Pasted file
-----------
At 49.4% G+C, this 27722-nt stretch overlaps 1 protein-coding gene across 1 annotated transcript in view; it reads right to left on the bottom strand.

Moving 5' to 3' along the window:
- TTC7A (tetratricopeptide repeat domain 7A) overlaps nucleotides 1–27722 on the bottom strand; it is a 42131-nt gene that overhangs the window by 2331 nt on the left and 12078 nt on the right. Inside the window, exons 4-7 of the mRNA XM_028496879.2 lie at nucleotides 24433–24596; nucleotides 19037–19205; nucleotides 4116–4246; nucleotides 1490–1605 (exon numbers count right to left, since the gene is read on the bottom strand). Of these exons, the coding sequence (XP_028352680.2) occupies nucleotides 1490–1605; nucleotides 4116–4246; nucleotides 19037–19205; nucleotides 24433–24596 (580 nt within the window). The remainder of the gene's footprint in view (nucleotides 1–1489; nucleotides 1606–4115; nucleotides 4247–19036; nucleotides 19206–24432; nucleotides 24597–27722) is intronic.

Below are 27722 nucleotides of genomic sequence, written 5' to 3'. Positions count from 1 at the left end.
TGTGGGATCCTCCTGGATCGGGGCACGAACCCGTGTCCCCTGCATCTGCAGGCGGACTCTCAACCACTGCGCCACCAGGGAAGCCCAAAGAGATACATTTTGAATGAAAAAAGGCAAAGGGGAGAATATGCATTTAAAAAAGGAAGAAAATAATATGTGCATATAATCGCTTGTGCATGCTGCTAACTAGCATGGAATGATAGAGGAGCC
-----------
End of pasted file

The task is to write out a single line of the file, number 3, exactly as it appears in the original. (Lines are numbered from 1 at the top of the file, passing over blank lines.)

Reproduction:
- TTC7A (tetratricopeptide repeat domain 7A) overlaps nucleotides 1–27722 on the bottom strand; it is a 42131-nt gene that overhangs the window by 2331 nt on the left and 12078 nt on the right. Inside the window, exons 4-7 of the mRNA XM_028496879.2 lie at nucleotides 24433–24596; nucleotides 19037–19205; nucleotides 4116–4246; nucleotides 1490–1605 (exon numbers count right to left, since the gene is read on the bottom strand). Of these exons, the coding sequence (XP_028352680.2) occupies nucleotides 1490–1605; nucleotides 4116–4246; nucleotides 19037–19205; nucleotides 24433–24596 (580 nt within the window). The remainder of the gene's footprint in view (nucleotides 1–1489; nucleotides 1606–4115; nucleotides 4247–19036; nucleotides 19206–24432; nucleotides 24597–27722) is intronic.